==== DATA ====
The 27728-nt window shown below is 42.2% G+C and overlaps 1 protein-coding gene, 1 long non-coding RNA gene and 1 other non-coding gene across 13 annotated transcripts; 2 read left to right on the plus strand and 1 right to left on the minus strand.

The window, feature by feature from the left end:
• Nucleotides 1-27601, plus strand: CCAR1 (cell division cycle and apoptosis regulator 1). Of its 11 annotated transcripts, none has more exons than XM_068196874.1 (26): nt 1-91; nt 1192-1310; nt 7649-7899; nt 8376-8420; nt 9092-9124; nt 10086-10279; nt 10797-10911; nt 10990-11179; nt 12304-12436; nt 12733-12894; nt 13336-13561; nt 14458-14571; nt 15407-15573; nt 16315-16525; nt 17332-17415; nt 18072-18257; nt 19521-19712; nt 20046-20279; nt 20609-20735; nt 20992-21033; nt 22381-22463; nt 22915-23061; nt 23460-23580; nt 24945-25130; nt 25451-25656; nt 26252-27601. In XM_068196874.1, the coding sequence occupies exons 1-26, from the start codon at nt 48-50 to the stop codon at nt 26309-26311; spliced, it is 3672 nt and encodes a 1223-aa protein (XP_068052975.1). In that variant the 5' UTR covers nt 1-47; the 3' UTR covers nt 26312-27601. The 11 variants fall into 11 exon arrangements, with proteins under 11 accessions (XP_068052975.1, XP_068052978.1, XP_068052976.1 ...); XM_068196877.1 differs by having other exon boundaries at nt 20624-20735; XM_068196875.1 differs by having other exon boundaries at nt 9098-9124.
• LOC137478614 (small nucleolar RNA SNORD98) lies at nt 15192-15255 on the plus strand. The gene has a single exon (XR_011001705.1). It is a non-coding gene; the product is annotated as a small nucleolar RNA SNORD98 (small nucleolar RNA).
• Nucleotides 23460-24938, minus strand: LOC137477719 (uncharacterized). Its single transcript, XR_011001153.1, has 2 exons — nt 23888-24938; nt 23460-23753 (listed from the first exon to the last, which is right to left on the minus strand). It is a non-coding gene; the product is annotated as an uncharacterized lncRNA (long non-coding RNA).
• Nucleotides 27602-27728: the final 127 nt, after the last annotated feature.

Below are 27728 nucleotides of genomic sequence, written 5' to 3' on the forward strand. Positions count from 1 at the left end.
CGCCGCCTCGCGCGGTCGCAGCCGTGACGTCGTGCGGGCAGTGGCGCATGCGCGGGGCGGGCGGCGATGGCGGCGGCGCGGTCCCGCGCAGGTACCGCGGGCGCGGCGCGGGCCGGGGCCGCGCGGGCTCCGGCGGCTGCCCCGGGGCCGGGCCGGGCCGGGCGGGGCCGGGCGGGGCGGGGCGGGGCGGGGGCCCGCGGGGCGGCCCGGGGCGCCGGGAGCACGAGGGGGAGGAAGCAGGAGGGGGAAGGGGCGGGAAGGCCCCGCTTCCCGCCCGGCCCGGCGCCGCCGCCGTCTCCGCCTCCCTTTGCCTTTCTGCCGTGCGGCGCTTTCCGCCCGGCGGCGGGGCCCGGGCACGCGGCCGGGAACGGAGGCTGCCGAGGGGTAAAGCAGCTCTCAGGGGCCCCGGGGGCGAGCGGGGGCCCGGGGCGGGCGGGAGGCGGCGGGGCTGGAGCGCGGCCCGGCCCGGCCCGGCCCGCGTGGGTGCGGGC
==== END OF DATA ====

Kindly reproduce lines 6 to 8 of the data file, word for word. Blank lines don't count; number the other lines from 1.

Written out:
• Nucleotides 27602-27728: the final 127 nt, after the last annotated feature.

Below are 27728 nucleotides of genomic sequence, written 5' to 3' on the forward strand. Positions count from 1 at the left end.
CGCCGCCTCGCGCGGTCGCAGCCGTGACGTCGTGCGGGCAGTGGCGCATGCGCGGGGCGGGCGGCGATGGCGGCGGCGCGGTCCCGCGCAGGTACCGCGGGCGCGGCGCGGGCCGGGGCCGCGCGGGCTCCGGCGGCTGCCCCGGGGCCGGGCCGGGCCGGGCGGGGCCGGGCGGGGCGGGGCGGGGCGGGGGCCCGCGGGGCGGCCCGGGGCGCCGGGAGCACGAGGGGGAGGAAGCAGGAGGGGGAAGGGGCGGGAAGGCCCCGCTTCCCGCCCGGCCCGGCGCCGCCGCCGTCTCCGCCTCCCTTTGCCTTTCTGCCGTGCGGCGCTTTCCGCCCGGCGGCGGGGCCCGGGCACGCGGCCGGGAACGGAGGCTGCCGAGGGGTAAAGCAGCTCTCAGGGGCCCCGGGGGCGAGCGGGGGCCCGGGGCGGGCGGGAGGCGGCGGGGCTGGAGCGCGGCCCGGCCCGGCCCGGCCCGCGTGGGTGCGGGC